Water-borne diseases related to recreational water

This section presents statistics on three potentially water-borne diseases in New Zealand: campylobacteriosis, giardiasis and cryptosporidiosis. 

These gastrointestinal diseases cause symptoms like diarrhoea and vomiting. Contaminated recreational water is one way that people may contract these diseases. Other ways include contact with drinking water, farm animals, sick animals, faecal matter, other symptomatic people, and eating contaminated food [1].

Documents

Factsheet: Notifications of potentially waterborne diseases (May 2022) View interactive report
Metadata: Notifications of potentially waterborne diseases Download report PDF
Factsheet: Notifications of potentially waterborne diseases with recreational water as a risk factor (April 2021) Download report PDF
Metadata: Notifications of waterborne disease with recreational water contact as a risk factor Download report PDF

Background information

Campylobacteriosis, giardiasis, and cryptosporidiosis are gastrointestinal diseases caused by Campylobacter bacteria, Giardia parasite, and Cryptosporidium parasite infection, respectively. These diseases may be transmitted through contact with the faeces of infected animals and humans, either through ingesting contaminated food or water or by contact with infected beings.

Poultry was once considered the primary source of campylobacteriosis in New Zealand, with poultry-associated strains of Campylobacter more likely to be found in urban than rural areas (Mullner et al, 2010). However, food-related interventions led to more than a 50% decrease in cases in 2008 (Sears et al, 2011; ESR, 2017). Other transmission routes such as untreated drinking water or contaminated recreational water bodies are relatively minor sources of campylobacteriosis (Gilpin et al, 2013). However, as food-borne campylobacteriosis cases decrease, these transmission vectors may become more prominent over time.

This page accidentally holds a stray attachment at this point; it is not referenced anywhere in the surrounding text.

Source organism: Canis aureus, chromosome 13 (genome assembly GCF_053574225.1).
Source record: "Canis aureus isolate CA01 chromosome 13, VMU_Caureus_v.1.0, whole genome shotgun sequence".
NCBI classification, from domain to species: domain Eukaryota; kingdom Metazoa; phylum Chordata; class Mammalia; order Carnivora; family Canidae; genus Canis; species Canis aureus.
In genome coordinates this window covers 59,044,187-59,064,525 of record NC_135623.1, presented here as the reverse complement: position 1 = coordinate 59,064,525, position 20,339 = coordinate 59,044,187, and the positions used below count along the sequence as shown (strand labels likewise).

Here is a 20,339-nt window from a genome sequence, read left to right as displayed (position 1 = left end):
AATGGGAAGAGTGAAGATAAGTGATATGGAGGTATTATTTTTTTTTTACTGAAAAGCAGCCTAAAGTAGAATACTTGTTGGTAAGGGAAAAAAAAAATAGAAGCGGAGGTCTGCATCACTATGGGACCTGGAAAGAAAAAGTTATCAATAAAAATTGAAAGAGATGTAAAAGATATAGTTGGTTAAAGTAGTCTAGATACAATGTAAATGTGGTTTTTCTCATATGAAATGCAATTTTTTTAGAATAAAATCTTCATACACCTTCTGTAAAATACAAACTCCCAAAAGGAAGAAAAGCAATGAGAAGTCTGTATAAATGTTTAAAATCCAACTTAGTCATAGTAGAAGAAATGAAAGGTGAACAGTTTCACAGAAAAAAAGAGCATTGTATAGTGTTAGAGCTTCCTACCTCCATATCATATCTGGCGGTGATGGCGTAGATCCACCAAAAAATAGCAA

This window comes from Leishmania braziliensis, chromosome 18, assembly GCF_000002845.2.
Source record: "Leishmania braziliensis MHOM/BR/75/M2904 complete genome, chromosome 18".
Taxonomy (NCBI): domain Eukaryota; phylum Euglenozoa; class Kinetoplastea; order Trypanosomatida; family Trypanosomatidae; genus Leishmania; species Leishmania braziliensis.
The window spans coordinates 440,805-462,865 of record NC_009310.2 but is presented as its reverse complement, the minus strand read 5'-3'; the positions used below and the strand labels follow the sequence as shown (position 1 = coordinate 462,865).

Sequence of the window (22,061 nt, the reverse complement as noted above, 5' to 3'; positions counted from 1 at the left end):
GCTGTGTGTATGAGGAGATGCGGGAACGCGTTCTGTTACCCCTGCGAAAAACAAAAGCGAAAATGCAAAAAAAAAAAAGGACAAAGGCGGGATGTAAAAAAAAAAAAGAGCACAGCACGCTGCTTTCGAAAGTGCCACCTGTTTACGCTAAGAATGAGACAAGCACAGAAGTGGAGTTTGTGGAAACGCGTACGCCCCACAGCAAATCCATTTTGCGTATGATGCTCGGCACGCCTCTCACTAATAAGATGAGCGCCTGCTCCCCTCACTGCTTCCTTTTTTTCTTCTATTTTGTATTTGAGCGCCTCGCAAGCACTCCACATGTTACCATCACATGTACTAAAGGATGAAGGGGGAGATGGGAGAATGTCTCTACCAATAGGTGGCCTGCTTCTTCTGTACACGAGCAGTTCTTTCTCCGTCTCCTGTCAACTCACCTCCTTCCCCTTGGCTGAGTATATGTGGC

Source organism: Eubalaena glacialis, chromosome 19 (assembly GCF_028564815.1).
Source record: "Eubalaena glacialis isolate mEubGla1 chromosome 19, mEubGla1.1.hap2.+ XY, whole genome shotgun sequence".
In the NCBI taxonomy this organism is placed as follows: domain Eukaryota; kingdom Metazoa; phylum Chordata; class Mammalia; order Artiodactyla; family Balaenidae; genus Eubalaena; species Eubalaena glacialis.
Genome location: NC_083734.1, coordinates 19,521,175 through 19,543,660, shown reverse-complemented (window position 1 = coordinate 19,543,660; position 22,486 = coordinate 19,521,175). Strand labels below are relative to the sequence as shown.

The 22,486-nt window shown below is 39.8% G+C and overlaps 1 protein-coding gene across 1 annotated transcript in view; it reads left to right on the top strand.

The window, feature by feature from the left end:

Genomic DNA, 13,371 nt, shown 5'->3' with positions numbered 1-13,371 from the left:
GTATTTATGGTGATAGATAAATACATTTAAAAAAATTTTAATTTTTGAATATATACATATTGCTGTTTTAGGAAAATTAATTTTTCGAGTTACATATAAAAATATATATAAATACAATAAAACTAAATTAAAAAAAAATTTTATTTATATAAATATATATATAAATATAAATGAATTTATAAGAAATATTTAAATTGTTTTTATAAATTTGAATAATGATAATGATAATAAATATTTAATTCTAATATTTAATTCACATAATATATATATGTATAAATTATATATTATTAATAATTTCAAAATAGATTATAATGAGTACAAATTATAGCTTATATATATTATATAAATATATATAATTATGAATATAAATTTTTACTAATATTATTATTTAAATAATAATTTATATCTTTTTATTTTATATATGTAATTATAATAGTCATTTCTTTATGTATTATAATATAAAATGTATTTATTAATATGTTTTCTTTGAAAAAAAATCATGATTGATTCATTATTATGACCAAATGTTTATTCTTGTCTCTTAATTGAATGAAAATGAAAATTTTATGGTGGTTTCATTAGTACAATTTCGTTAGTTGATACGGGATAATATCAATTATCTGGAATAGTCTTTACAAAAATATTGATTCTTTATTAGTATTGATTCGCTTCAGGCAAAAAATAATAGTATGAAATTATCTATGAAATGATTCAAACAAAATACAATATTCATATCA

In 2019, there were 146 notifications of campylobacteriosis, 120 notifications of giardiasis, and 39 notifications of cryptosporidiosis that reported contact with recreational water during the incubation period. 

However, risk factor information was not collected for a substantial proportion of notifications, so these numbers may be an underestimate. Risk factor information was only collected for 33% of campylobacteriosis notifications, 45% of giardiasis notifications, and 46% of cryptosporidiosis notifications. 

In 2015–19, the following District Health Boards (DHBs) had higher rates of campylobacteriosis, giardiasis and/or cryptosporidiosis where contact with recreational water was listed as a risk factor:
- West Coast DHB
- Tairāwhiti DHB
- Lakes DHB

However, low completion rates for risk factor information in many DHBs suggest the rates presented in the 'Notifications of potentially waterborne disease with recreational water as a risk factor' factsheet are likely to be underestimates (Figure 3a-c).

 Figure 3a: Risk factor completion rate for campylobacteriosis notifications, by DHB, 2015–19

Fig4 v2

 

 Figure 3b: Risk factor completion rate for cryptosporidiosis notifications, by DHB, 2015–19

 Fig6

 Figure 3c: Risk factor completion rate for giardiasis notifications, by DHB, 2015–19

 Fig8

Source: [6]

 

References

  1. Duncan, G. 2014. Determining the health benefits of poultry industry compliance measures: the case of campylobacteriosis regulation in New Zealand. New Zealand Medical Journal 127(1391): 22–37.
  2. ESR. 2020. Notifiable diseases EpiSurv data extraction. Porirua: Institute of Environmental Science and Research Limited. (personal communication with ESR Senior Analysts)
  3. New Zealand Food Safety. 2019. Annual report concerning Foodborne Disease in New Zealand 2018. Ministry for Primary Industries
  4. ESR. 2015. Notifiable and Other Diseases in New Zealand: Annual Report 2014. Porirua: The Institute of Environmental Science and Research. Available online: https://surv.esr.cri.nz/surveillance/annual_surveillance.php
  5. ESR. 2017. Notifiable Diseases in New Zealand: Annual Report 2016. Porirua: Institute of Environmental Science and Research. https://surv.esr.cri.nz/PDF_surveillance/AnnualRpt/AnnualSurv/2016/2016AnnualNDReportFinal.pdf (Accessed 2019)
  6. ESR. 2021. Notifiable diseases EpiSurv data extraction. Porirua: Institute of Environmental Science and Research Limited
  7. Gilpin B, Walshe G, On S, Smith D, et al. 2013. Application of molecular epidemiology to understanding campylobacteriosis in the Canterbury region of New Zealand. Epidemiol Inf 141(6): 1253–66.

  8. Mullner P, Shadbolt T, Collins-Emerson JM, Midwinter AC, et al. (2010). Molecular and spatial epidemiology of human campylobacteriosis: source association and geneotype-related risk factors. Epidemiol Infect 138:1372-1383.

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